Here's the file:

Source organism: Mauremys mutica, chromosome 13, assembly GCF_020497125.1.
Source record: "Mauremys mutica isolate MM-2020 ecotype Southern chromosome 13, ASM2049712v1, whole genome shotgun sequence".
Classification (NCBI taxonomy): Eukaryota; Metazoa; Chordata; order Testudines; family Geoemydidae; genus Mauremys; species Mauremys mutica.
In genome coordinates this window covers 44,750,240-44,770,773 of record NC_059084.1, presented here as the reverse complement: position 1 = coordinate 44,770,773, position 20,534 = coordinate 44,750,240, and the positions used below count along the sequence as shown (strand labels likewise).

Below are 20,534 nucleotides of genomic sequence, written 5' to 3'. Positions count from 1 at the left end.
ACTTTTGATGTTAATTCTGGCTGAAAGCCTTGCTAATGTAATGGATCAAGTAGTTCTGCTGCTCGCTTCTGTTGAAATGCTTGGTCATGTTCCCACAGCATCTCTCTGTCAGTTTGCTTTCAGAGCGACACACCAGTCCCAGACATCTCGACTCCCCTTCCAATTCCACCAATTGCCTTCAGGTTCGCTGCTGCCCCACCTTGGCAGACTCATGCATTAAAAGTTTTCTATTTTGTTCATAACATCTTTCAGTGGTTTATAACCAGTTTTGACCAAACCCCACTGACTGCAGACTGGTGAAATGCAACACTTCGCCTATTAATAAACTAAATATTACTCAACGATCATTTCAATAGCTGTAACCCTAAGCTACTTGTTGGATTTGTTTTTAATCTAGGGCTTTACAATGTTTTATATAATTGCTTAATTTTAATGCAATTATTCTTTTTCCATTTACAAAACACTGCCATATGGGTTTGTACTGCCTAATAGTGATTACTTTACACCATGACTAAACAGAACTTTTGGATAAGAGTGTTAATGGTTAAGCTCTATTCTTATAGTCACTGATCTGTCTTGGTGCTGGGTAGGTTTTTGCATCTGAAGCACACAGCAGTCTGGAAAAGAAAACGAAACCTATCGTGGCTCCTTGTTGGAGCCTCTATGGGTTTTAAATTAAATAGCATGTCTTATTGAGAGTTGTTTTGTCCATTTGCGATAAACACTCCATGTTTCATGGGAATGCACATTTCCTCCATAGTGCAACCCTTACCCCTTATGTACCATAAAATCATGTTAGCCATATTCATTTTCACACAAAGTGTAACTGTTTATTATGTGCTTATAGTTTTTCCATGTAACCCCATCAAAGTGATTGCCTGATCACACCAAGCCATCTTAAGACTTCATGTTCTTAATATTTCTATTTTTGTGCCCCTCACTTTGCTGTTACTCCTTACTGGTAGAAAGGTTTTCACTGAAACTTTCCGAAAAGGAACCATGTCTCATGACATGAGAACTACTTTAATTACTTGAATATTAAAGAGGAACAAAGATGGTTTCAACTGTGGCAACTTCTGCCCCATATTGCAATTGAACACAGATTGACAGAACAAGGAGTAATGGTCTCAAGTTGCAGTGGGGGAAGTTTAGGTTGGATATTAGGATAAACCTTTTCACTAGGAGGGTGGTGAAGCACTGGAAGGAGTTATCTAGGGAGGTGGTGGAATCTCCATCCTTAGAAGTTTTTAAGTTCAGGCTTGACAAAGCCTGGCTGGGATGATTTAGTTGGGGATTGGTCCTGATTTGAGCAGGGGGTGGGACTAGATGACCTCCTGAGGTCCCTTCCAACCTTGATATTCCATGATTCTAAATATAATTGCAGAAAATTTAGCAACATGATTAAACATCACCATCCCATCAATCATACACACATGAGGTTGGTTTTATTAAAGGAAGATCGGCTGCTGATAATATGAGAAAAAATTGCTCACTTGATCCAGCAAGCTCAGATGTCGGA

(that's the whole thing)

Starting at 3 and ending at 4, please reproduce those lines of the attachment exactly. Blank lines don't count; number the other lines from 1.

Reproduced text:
Classification (NCBI taxonomy): Eukaryota; Metazoa; Chordata; order Testudines; family Geoemydidae; genus Mauremys; species Mauremys mutica.
In genome coordinates this window covers 44,750,240-44,770,773 of record NC_059084.1, presented here as the reverse complement: position 1 = coordinate 44,770,773, position 20,534 = coordinate 44,750,240, and the positions used below count along the sequence as shown (strand labels likewise).